Michael Newman/Flickr

El costo ético del arte muy cotizado

MELBOURNE – El mes pasado en Nueva York, Christie’s vendió arte contemporáneo y de la posguerra por valor de 745 millones de dólares, la mayor cantidad jamás alcanzada en una sola subasta. Entre las obras más cotizadas figuraban pinturas de Barnett Newman, Francis Bacon, Mark Rothko y Andy Warhol, cada una de las cuales se vendió por más de 60 millones de dólares. Según el New York Times, los coleccionistas asiáticos desempeñaron un papel importante en el aumento de los precios.

No cabe duda de que algunos compradores consideran sus adquisiciones una inversión, como los valores bursátiles, la propiedad inmobiliaria o los lingotes de oro. En ese caso, que el precio que pagaron fuera excesivo o módico dependerá de lo que el mercado esté dispuesto a pagar por la obra en una fecha futura.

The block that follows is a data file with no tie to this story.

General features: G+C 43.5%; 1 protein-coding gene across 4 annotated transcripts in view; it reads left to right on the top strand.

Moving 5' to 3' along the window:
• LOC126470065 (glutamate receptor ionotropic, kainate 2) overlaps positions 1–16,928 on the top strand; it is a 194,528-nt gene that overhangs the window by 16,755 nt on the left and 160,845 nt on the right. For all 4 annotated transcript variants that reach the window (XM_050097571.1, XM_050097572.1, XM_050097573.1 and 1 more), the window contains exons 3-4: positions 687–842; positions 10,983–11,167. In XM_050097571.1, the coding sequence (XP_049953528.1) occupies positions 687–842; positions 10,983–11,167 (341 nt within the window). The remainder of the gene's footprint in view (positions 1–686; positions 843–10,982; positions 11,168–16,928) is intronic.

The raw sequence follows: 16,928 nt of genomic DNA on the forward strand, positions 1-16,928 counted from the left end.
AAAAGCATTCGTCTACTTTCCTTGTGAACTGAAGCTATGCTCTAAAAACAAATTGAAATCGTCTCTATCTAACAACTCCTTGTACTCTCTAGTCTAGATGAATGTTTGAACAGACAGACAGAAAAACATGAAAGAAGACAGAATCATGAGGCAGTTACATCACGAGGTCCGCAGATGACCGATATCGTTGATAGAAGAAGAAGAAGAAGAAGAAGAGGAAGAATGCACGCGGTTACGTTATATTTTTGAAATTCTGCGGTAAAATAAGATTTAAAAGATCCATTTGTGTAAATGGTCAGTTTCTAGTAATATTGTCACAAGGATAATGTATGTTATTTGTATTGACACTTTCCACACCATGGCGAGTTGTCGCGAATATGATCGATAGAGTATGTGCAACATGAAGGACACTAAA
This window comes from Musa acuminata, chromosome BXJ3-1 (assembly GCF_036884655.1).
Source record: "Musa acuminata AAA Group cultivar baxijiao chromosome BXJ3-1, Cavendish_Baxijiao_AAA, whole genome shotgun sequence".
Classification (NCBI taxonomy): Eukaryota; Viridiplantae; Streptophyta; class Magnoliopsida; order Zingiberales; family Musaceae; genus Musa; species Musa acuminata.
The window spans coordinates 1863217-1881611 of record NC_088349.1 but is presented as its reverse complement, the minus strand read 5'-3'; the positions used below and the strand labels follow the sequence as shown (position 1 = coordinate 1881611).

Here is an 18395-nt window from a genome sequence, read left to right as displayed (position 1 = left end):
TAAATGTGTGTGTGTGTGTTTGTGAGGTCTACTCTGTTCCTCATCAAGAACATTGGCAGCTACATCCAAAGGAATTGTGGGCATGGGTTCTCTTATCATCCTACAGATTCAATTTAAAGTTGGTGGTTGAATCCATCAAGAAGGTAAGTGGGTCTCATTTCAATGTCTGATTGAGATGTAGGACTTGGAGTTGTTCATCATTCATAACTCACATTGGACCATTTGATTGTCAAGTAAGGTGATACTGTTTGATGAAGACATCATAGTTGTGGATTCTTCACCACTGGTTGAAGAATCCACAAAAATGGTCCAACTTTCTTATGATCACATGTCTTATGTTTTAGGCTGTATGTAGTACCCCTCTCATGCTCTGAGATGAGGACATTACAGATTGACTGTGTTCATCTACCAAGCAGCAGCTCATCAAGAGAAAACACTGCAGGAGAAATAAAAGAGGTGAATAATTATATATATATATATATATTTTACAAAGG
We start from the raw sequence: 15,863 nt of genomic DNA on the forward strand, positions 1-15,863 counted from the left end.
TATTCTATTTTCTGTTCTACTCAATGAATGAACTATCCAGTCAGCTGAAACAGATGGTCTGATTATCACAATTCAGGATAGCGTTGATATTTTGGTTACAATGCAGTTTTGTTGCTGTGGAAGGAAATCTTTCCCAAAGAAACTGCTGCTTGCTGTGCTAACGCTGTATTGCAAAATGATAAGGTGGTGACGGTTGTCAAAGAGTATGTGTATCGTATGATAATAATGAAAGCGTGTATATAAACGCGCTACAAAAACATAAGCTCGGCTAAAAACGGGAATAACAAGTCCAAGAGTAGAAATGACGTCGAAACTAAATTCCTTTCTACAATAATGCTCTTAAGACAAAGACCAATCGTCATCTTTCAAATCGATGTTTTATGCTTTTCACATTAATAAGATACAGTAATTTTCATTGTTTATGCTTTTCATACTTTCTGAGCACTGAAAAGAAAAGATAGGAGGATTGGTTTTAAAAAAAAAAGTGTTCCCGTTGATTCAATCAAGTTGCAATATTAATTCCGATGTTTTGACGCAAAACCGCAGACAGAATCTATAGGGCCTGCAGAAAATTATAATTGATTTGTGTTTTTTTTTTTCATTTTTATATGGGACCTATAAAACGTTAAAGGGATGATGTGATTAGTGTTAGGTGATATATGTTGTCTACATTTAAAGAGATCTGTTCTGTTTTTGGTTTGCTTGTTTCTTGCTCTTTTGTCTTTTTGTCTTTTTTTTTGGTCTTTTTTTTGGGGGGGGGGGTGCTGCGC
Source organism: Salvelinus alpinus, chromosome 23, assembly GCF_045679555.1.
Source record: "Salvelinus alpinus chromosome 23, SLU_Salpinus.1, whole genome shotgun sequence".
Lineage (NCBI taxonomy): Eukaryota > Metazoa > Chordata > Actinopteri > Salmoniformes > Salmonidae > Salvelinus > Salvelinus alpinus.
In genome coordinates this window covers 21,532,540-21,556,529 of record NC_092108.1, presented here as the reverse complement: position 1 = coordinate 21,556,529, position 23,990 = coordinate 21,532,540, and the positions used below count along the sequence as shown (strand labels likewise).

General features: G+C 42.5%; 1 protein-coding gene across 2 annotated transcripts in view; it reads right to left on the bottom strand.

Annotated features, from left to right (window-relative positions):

Pero, si el beneficio no es el motivo, ¿por qué habría de querer alguien pagar decenas de millones de dólares por obras como ésas? No son bellas ni demuestran una gran destreza artística. Ni siquiera son inhabituales dentro de las obras de esos artistas. Haga el lector una búsqueda de imágenes de Newman” y verá muchas pinturas con barras verticales de colores, por lo general separadas por una línea fina. Al parecer, una vez que Newman tenía una idea, le gustaba realizarla con todas sus variaciones. El mes pasado, alguien compró una de esas variaciones por 84 millones de dólares. Una imagen pequeña de Marilyn Monroe obra de Andy Warhol –también hay muchas de ésas– se vendió por 41 millones de dólares.

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